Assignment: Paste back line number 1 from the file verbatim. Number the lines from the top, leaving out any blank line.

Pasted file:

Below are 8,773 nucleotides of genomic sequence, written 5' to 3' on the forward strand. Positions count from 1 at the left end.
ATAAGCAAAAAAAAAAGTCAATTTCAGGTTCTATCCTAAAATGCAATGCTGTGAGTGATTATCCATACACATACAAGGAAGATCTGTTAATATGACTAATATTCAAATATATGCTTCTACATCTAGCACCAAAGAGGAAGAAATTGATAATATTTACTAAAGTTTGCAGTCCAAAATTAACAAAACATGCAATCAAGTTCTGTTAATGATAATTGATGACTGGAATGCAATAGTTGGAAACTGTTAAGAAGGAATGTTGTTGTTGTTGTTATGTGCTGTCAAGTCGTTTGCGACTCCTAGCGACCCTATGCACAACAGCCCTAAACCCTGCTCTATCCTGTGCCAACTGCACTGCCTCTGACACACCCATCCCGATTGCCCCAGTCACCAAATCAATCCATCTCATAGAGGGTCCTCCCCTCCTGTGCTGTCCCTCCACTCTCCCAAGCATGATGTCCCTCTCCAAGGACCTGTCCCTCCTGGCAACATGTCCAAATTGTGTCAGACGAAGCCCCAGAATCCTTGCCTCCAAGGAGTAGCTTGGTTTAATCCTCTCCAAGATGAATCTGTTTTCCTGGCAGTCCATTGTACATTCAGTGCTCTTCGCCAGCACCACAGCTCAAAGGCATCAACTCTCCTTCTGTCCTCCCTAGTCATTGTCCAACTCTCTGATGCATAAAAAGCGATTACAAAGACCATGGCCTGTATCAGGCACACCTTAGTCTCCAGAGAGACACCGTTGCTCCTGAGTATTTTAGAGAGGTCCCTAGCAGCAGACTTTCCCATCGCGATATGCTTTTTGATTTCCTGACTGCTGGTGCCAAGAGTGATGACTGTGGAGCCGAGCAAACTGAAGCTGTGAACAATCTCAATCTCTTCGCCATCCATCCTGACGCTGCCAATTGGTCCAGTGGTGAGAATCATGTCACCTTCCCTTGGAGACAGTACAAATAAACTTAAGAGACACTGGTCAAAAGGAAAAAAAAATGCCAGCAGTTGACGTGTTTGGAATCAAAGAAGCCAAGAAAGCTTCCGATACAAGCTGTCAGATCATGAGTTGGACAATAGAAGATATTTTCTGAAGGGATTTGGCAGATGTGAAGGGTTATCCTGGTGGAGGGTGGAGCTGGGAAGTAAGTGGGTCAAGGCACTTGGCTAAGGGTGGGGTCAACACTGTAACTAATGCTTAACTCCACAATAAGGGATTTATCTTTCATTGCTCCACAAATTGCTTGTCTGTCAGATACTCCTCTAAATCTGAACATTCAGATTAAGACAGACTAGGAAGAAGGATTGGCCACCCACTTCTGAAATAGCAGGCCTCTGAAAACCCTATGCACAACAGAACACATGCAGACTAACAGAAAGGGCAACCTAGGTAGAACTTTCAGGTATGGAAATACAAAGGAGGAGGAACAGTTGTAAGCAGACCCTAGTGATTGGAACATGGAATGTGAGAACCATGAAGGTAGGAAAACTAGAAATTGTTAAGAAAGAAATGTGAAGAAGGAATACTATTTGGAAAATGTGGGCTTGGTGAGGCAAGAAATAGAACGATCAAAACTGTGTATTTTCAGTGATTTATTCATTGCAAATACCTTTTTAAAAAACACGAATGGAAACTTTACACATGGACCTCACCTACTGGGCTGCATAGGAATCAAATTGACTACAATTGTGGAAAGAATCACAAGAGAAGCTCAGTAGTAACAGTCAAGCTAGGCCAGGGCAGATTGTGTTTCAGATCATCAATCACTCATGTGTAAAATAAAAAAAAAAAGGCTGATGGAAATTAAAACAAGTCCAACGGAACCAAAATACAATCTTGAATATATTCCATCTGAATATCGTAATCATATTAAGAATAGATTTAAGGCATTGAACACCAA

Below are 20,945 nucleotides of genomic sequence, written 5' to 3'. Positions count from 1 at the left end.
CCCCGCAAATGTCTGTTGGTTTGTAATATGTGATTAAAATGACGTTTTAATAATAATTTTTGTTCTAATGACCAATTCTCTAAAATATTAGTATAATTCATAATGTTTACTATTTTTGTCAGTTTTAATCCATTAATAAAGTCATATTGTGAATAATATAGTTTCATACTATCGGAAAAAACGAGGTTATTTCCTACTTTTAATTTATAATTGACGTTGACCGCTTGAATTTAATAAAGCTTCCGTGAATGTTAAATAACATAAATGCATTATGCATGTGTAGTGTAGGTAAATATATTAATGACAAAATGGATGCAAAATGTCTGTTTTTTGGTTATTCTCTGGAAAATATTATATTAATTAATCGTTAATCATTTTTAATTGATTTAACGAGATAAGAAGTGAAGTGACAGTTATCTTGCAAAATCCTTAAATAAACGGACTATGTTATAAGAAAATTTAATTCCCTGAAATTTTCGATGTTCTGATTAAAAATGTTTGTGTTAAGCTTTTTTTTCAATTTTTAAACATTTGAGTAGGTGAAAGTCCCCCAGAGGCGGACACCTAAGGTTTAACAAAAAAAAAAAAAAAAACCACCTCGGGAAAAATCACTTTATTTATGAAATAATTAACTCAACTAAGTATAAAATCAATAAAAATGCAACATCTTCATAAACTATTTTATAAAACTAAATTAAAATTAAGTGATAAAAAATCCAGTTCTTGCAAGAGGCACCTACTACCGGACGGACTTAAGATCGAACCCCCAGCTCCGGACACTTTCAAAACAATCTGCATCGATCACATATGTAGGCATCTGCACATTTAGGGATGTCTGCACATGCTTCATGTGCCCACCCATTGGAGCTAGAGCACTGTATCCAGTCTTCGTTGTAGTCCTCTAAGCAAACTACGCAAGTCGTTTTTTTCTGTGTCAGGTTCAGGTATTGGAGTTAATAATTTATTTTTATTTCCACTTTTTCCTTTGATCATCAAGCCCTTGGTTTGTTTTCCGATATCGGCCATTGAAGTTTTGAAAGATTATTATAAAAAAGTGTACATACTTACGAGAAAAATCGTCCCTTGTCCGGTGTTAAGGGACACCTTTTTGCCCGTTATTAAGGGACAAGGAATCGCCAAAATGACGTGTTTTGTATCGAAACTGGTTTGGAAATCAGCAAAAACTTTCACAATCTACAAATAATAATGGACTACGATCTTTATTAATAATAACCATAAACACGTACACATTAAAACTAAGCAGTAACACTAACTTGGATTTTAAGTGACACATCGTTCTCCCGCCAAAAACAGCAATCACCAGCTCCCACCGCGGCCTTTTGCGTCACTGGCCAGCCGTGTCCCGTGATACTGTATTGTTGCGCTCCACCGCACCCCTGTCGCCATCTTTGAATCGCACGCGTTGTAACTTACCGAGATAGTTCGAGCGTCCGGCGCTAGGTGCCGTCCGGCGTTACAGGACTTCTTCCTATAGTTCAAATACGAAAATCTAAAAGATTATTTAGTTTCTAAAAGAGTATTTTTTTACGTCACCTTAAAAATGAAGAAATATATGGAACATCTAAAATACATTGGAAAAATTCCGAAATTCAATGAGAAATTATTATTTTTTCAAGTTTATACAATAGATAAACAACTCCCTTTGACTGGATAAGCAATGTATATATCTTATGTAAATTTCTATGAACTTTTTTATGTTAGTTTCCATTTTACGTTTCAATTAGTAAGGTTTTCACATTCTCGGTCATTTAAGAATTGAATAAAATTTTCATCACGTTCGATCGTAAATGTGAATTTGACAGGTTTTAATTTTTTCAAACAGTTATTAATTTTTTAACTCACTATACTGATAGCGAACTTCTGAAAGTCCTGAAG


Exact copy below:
Below are 8,773 nucleotides of genomic sequence, written 5' to 3' on the forward strand. Positions count from 1 at the left end.